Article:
Realigning the British Army after Ukraine

Truxx

LE
True. Which has an impact on long term management of big, complex weapon systems that need parts and updates.
HMT might stump up for the purchase of a batch of Mastiff off the lot, but the log chain that comes with it? Wheels, gearboxes, engines, axles, etc? They won't want to keep paying for that. They will, quite rightly,say
"We bought you the puppy. It's up to you to walk it feed it and pay the vets bills."
Conversely they will not pay UOR cash if they think that it is a way of shortcutting/ part funding what is actually a core requirement.

The other feature of UOR is the Taking The Piss factor, making any purchase outrageously expensive.
 

Brotherton Lad

LE
Kit Reviewer
One of those tiny handful of people who make a lasting impression.

"I may not always be right Gentlemen"....

(theatrical pause)

"But I am never wrong"
He features in a stained glass window in the Roman Catholic chapel at Sandbags.
 
Conversely they will not pay UOR cash if they think that it is a way of shortcutting/ part funding what is actually a core requirement.

The other feature of UOR is the Taking The Piss factor, making any purchase outrageously expensive.
If you want it 'Urgently" then by definition you are desperate, and that means it's going to cost you. It's a seller's market.

Which is why we have a procurement system based on competitive tendering, instead of allowing VSOs to run amok with the HMG chequebook at arms fairs, going, "Shiny, Shiny, Want!"

UOR has its uses, but it just isn't cost effective.
 
As I dive into this thread, I realise that my knowledge of procurement is as deep as a puddle, so I apologise in advance for my stunning density.

It appears that realistically we need to have a balance of troops, armour, artillery and air capability as we simply do not know what the army will be tasked with next - a good olde-fashioned WW or fighting insurgents in Buttfeckistan or a humanitarian role.

As we've seen from the Russian fiasco, failure in one area makes it all too easy to exploit and destroy assets.

Money is everything. Money decides defence philosophies, so we are hampered accordingly. Therefore, we need to maximise every penny spent.

My question is - is it better to buy off the shelf and accept some compromises, or make bespoke armour and have it cost more?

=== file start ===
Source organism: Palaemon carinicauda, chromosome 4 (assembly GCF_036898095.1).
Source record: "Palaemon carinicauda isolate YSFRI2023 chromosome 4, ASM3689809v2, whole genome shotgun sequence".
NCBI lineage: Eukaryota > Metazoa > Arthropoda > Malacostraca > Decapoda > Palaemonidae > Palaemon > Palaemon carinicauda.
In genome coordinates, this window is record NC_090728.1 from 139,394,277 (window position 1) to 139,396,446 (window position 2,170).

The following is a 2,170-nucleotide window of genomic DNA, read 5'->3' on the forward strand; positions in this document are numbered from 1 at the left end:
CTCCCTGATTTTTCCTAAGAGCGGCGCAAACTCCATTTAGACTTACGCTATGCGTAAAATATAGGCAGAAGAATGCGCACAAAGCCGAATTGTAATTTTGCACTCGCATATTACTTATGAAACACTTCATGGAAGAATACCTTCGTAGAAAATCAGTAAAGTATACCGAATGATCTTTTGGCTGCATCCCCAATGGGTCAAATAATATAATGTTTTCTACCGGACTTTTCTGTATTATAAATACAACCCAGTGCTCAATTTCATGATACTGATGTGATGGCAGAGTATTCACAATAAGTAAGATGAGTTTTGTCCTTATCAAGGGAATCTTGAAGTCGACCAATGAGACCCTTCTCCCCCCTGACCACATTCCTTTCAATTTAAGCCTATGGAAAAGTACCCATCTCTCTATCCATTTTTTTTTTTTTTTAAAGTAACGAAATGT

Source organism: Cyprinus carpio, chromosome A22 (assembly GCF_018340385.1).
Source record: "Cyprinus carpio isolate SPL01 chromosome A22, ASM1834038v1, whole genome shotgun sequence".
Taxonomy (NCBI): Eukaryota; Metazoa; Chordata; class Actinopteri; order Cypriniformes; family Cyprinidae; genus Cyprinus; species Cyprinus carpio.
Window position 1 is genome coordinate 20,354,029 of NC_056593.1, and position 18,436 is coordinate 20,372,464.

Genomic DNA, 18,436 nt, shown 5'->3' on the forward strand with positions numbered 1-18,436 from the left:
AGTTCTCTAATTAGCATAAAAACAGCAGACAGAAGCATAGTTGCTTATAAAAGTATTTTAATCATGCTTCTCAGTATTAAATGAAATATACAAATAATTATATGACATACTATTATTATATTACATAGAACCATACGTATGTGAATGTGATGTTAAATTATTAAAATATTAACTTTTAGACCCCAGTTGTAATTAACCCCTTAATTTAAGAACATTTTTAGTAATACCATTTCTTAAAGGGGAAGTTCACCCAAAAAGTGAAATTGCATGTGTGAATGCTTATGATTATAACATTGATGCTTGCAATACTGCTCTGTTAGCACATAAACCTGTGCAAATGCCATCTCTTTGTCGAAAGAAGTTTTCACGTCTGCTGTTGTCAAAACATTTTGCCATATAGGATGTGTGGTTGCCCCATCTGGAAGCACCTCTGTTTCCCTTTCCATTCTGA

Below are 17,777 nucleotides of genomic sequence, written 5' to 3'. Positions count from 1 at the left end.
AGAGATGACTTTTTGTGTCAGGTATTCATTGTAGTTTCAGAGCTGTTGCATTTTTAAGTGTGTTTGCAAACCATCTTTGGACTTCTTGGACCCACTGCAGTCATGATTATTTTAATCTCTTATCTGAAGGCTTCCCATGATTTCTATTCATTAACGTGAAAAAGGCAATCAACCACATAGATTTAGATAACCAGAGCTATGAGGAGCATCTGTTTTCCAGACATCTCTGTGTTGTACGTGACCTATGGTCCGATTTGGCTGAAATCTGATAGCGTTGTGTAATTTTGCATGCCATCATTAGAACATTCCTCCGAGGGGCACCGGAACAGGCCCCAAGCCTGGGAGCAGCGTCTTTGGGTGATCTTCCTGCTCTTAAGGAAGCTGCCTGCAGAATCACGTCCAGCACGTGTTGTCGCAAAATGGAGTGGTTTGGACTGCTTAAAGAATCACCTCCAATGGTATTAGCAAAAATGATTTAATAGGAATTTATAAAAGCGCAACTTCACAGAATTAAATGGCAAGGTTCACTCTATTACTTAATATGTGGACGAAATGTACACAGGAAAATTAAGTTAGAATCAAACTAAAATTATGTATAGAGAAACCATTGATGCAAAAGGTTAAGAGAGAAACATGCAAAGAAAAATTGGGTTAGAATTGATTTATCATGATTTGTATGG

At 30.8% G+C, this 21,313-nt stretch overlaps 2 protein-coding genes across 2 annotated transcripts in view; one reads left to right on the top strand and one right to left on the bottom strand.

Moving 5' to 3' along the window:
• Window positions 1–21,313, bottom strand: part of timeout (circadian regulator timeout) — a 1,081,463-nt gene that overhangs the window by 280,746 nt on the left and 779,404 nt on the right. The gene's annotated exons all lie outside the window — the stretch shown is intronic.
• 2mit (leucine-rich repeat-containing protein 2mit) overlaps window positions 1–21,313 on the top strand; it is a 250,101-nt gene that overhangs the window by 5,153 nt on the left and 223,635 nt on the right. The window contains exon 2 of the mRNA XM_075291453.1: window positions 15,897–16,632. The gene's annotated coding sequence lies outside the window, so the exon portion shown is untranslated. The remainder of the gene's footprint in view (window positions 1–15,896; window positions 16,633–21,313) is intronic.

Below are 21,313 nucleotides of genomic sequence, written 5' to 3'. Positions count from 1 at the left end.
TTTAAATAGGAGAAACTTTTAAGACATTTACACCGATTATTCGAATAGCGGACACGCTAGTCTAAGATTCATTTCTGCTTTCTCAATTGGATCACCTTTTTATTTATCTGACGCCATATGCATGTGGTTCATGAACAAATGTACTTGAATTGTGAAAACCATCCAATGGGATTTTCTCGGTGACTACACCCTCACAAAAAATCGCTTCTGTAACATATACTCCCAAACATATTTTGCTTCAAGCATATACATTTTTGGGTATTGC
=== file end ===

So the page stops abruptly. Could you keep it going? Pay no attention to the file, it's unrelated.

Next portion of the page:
If we don't know what the need is going to be, then off the shelf makes sense. It gives a capability now which can be further developed if needs be as experience dictates. I see no real point in reinventing the wheel if someone already has done the job. Especially if said reinventing is going to take 5-10 years at great expense if there's something available today.

If that someone is overseas, then depending on what it is we are buying from them, licence building it in the UK may or may not be a sensible way forward for resilience purposes, preferably with the ability to export the thing as well.
 

Cynical

LE
Book Reviewer
Ever tried hand re-loading something that is stabilised, and doing its own thing?
Yes. As has anyone who served on Chieftain or Challenger. 120mm bloody sight heavier than a clip of 30mm
Would you agree that we need stabilisation?
I actually said that

Equally, the advantages of upgrading give you an extra 50 years of development of cannons, logistics commonality between chassis (Ajax/Wr), stabilisation and the ability to slam rounds in repeatedly, access to new interesting natures into the target. On the later point programmable airburst for example. A very important round for infantry support.
RARDEN is indeed an idiosyncratic weapon. But cash is short, and the marginal increase in capability for the IFV's direct fire weapon is, I suspect, not the best use of ££. Well aware of capability of 40mm airburst (did OA on that too) BUT there are now alternatives - e'g' 155mm Excalibur.

Note also that "infantry support" at the range of infantry engaging dismounts with direct fire (sub 1,000m) is equally deliverable with chain gun.

Great! These other missiles, how many are manufactured in the UK?
none. do you anticipate an unwillingness of US to continue to supply Hellfire? The armed forces do not exist to be sole operator (or launch operator) of UK weapons that are so good no-one else wants them. Arguably the Army (in particular) has supported weapons that are no better than alternatives with higher unit costs.
As I've said before the one advantage of the army's equipment being so run down is that we literally have a clean slate with no legacy drags on development. We can fix it, and we need to.
No disputed, and if AS90 boned then replace off the shelf.

The problem is not finding good kit. The problems are (1) working out what is needed and (2) paying for it. Army's track record on (1) is excorable, (2) is tricky given bankrupt government